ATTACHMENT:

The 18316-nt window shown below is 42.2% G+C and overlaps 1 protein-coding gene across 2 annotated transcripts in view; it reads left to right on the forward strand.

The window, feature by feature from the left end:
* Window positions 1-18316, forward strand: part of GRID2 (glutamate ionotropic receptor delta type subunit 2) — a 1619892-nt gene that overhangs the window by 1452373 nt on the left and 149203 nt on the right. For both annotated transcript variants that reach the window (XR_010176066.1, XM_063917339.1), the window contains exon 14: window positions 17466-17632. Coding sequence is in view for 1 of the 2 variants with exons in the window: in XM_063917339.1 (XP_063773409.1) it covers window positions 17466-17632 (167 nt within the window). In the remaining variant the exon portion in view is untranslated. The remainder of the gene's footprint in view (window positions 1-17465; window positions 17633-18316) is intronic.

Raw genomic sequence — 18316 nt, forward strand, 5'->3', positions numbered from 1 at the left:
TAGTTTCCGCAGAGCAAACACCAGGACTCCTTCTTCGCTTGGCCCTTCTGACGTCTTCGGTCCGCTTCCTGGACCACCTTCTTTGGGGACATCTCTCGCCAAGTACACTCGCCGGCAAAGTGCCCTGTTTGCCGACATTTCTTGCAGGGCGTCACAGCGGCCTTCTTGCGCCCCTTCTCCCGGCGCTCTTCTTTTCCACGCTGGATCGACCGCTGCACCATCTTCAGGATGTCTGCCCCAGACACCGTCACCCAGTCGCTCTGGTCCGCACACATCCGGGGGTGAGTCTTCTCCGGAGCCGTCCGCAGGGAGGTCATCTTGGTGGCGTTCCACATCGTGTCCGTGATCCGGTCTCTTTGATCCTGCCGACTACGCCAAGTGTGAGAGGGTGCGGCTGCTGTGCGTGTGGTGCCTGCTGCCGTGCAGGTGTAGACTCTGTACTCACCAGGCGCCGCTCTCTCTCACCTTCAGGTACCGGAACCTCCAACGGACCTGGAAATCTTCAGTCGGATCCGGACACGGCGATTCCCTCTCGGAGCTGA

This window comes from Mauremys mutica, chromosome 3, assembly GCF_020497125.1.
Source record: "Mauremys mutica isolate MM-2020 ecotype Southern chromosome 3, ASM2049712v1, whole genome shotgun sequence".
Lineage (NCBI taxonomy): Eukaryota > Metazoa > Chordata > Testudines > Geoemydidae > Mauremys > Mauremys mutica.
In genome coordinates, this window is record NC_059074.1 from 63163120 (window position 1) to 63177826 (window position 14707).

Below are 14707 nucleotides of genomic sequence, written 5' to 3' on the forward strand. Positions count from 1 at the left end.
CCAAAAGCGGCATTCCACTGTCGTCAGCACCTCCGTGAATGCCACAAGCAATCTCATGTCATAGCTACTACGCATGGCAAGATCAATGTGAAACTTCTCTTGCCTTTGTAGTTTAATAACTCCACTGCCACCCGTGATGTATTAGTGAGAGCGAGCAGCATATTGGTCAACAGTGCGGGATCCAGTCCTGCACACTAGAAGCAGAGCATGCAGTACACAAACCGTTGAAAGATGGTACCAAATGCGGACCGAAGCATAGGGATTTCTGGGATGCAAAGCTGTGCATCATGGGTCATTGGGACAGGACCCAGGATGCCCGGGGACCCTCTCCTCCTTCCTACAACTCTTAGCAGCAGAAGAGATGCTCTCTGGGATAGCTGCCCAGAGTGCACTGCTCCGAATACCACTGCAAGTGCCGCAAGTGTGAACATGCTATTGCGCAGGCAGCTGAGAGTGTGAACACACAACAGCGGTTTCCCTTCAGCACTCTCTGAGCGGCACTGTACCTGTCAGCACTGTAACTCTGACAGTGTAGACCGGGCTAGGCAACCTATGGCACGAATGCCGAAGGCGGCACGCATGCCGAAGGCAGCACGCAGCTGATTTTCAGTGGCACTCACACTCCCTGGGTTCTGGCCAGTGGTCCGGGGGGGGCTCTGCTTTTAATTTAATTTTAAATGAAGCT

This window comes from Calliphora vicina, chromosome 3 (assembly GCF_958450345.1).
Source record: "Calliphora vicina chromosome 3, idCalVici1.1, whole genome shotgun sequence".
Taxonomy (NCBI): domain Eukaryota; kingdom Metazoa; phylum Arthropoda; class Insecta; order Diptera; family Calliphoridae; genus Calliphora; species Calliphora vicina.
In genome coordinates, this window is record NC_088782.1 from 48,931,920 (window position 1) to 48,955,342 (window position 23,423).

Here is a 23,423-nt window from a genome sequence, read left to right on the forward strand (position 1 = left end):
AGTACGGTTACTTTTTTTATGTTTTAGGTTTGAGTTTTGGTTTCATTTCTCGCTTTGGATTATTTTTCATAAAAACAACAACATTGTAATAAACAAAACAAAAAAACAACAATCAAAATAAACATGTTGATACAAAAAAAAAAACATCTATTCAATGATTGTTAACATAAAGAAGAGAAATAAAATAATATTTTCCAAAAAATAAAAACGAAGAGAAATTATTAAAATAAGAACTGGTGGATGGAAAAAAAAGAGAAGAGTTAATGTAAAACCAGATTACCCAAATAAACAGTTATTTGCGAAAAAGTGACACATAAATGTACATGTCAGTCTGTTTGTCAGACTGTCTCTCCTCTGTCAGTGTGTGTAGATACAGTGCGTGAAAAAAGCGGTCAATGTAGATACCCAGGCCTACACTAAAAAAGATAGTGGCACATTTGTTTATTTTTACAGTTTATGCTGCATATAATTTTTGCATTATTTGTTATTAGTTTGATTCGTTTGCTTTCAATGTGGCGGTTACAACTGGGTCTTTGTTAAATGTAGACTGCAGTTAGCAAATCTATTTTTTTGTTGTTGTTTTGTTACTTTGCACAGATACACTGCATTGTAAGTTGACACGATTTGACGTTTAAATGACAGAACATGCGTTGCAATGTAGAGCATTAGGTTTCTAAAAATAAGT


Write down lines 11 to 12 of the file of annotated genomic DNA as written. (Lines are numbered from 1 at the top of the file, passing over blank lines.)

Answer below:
CCAAAAGCGGCATTCCACTGTCGTCAGCACCTCCGTGAATGCCACAAGCAATCTCATGTCATAGCTACTACGCATGGCAAGATCAATGTGAAACTTCTCTTGCCTTTGTAGTTTAATAACTCCACTGCCACCCGTGATGTATTAGTGAGAGCGAGCAGCATATTGGTCAACAGTGCGGGATCCAGTCCTGCACACTAGAAGCAGAGCATGCAGTACACAAACCGTTGAAAGATGGTACCAAATGCGGACCGAAGCATAGGGATTTCTGGGATGCAAAGCTGTGCATCATGGGTCATTGGGACAGGACCCAGGATGCCCGGGGACCCTCTCCTCCTTCCTACAACTCTTAGCAGCAGAAGAGATGCTCTCTGGGATAGCTGCCCAGAGTGCACTGCTCCGAATACCACTGCAAGTGCCGCAAGTGTGAACATGCTATTGCGCAGGCAGCTGAGAGTGTGAACACACAACAGCGGTTTCCCTTCAGCACTCTCTGAGCGGCACTGTACCTGTCAGCACTGTAACTCTGACAGTGTAGACCGGGCTAGGCAACCTATGGCACGAATGCCGAAGGCGGCACGCATGCCGAAGGCAGCACGCAGCTGATTTTCAGTGGCACTCACACTCCCTGGGTTCTGGCCAGTGGTCCGGGGGGGGCTCTGCTTTTAATTTAATTTTAAATGAAGCT

This window comes from Calliphora vicina, chromosome 3 (assembly GCF_958450345.1).